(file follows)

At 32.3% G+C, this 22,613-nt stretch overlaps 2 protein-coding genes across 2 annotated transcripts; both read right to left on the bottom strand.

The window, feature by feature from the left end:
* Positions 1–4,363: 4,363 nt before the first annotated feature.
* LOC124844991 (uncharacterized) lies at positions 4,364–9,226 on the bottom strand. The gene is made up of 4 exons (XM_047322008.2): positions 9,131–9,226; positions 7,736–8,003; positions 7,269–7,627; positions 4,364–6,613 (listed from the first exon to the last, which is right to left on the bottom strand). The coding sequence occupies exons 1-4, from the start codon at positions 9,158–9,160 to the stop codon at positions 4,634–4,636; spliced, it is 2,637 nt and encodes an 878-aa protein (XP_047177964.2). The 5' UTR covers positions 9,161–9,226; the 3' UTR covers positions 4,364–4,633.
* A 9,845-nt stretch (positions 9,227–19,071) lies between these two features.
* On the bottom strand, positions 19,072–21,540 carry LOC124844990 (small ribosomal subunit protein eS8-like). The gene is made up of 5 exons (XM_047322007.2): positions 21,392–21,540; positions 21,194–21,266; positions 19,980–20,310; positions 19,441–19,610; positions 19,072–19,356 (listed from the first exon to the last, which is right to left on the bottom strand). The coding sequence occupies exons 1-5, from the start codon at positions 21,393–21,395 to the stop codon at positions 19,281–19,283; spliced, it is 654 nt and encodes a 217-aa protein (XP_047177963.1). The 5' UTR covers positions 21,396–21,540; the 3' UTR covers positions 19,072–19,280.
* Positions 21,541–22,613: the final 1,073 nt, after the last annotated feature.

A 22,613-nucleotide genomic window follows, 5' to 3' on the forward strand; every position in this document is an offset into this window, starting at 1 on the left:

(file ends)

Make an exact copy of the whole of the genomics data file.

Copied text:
At 32.3% G+C, this 22,613-nt stretch overlaps 2 protein-coding genes across 2 annotated transcripts; both read right to left on the bottom strand.

The window, feature by feature from the left end:
* Positions 1–4,363: 4,363 nt before the first annotated feature.
* LOC124844991 (uncharacterized) lies at positions 4,364–9,226 on the bottom strand. The gene is made up of 4 exons (XM_047322008.2): positions 9,131–9,226; positions 7,736–8,003; positions 7,269–7,627; positions 4,364–6,613 (listed from the first exon to the last, which is right to left on the bottom strand). The coding sequence occupies exons 1-4, from the start codon at positions 9,158–9,160 to the stop codon at positions 4,634–4,636; spliced, it is 2,637 nt and encodes an 878-aa protein (XP_047177964.2). The 5' UTR covers positions 9,161–9,226; the 3' UTR covers positions 4,364–4,633.
* A 9,845-nt stretch (positions 9,227–19,071) lies between these two features.
* On the bottom strand, positions 19,072–21,540 carry LOC124844990 (small ribosomal subunit protein eS8-like). The gene is made up of 5 exons (XM_047322007.2): positions 21,392–21,540; positions 21,194–21,266; positions 19,980–20,310; positions 19,441–19,610; positions 19,072–19,356 (listed from the first exon to the last, which is right to left on the bottom strand). The coding sequence occupies exons 1-5, from the start codon at positions 21,393–21,395 to the stop codon at positions 19,281–19,283; spliced, it is 654 nt and encodes a 217-aa protein (XP_047177963.1). The 5' UTR covers positions 21,396–21,540; the 3' UTR covers positions 19,072–19,280.
* Positions 21,541–22,613: the final 1,073 nt, after the last annotated feature.

A 22,613-nucleotide genomic window follows, 5' to 3' on the forward strand; every position in this document is an offset into this window, starting at 1 on the left: